This is a journal and a feed of sonic debris generated by my practice / practise / practising. I used to post these directly to but I’m going to post them here now and point to this page from elsewhere. These posts will be a little transient but I want to leave the ones I like up, so it should coalesce into a collection of sorts. I will hopefully do some backfilling of old posts.

Feel free to download these for your own listening. If you’d like to use them in your own work, please get in touch, I’m open to that in principle. (I might put a CC something or other on everything posted to this page but I have to examine and think about the licenses yet, so it’s case-by-case for now.)


Muted-feeling jabs with dirt. Pleasing level of dynamism.

Tried to get as far as I could with only a few modules, in the end all of the movement comes from one module. This is a dual envelope generator with a few extra utilities (slew limiter, clock divider, 4-quadrant VCA, OR comparator between the envelopes) and some nice controls (volt-per-octave inputs in addition to rise & fall times, also control over shape and attenuverters on some outputs). (IYKYK.)

(If you’re not into analog synth: volt-per-octave is a standard for pitch control which specifies a logarithmic interpretation of the incoming value, and a range of one octave for each volt. For example, if you send an oscillator’s volt-per-octave input a straight slope from zero to one volt, you would hear a smooth glissando over one octave. This is particularly handy on envelope generators because it means they can double as oscillators.)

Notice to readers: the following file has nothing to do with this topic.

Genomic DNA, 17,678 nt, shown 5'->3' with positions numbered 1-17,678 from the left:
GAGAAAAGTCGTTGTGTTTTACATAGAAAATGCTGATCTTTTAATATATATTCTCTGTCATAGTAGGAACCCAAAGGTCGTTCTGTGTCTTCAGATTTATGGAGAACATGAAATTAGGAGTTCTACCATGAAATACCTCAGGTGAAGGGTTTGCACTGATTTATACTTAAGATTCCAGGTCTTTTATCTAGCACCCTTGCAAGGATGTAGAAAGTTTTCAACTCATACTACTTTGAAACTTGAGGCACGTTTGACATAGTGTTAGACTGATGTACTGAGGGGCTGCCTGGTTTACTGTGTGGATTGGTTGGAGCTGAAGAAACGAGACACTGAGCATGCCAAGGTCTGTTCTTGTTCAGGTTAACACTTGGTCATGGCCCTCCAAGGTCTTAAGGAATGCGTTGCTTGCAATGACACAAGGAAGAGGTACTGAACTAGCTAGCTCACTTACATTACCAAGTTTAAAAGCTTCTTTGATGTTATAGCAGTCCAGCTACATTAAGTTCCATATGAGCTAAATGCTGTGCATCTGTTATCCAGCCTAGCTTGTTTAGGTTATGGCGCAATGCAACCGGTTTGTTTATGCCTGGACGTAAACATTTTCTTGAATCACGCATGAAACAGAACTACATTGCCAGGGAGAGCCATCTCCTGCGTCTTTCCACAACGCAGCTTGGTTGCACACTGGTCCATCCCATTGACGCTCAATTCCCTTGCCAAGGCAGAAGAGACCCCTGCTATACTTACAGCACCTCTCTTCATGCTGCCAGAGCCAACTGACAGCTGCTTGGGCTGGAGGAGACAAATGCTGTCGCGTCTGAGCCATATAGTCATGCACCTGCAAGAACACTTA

The patch is:

There’s also a delay with some filtering on it.

0:05:55 / flac (44M) / mp3 (5.5M)


Another revision of that granular ring modulated feedback patch. This time with the envelope-following limiter and more careful fader surfing. Still some clipping but nowhere near as dirty as yesterday’s.

Yesterday’s fixes in grains~ are now live.

0:05:15 / flac (44M) / mp3 (4.9M)


A modification of yesterday’s patch after chasing out some gremlins (and possibly finding some other ones). This one uses three modulation tones (yesterday’s 40 Hz plus 400 and 1200 Hz) which I manually mix in & out. Also some tweaking of other parameters like grain rate, position / pan / size variation, and pre-ring-mod feedback. Somehow it ended up much noisier 🤷

The gremlins in grains~ were hiding in two spots: first, the per-grain DSP toggle was turning off too early and truncating some grains. A fix for this will go live tomorrow. Second, I was reading over the loop-around point in the circular buffer. grains~ can protect against this when using a static buffer, but to use a live one (as in a delay), the delay value is sent to the circ-buff~ object, which means it’s on the user to account for all possible values which might push a grain over the edge. (In my case, delay, position variation, grain size, grain size variation.) I’m going to make a note about this in the README (also tomorrow). It’s a lot for a user to think about and it would be nice to hide away, but to do that grains~ would need to include the buffer, which means a pretty substantial modification. I might rather do this in an eventual Rust rewrite – that’s for another day / month / year.

0:05:15 / flac (68M) / mp3 (4.9M)


Tried the Jaap Vink ring mod feedback patch totally digital, with [grains~] as the delay and [round-clip~] from dried-utils as a limiter. Lots of crunchy noise and digital glitchiness. I think the gremlins from a few weeks back really love feedback. (What I really think is happening is some performance improvements I made in [grains~] to turn off DSP in inactive voices cause glitches which get amplified by the patch. I’ll have to fix them eventually.)

For the modulator signal I used a trick to get an analog-sounding sine wave by sending a (band-limited) triangle through tanh with a gain of 2-3x. tanh rounds out the corners to get it nearly to a sine with some of the triangle harmonics still coming through. (I think this might be similar to how analog triangle-core oscillators generate sine waves IRL, but I haven’t looked into it yet.)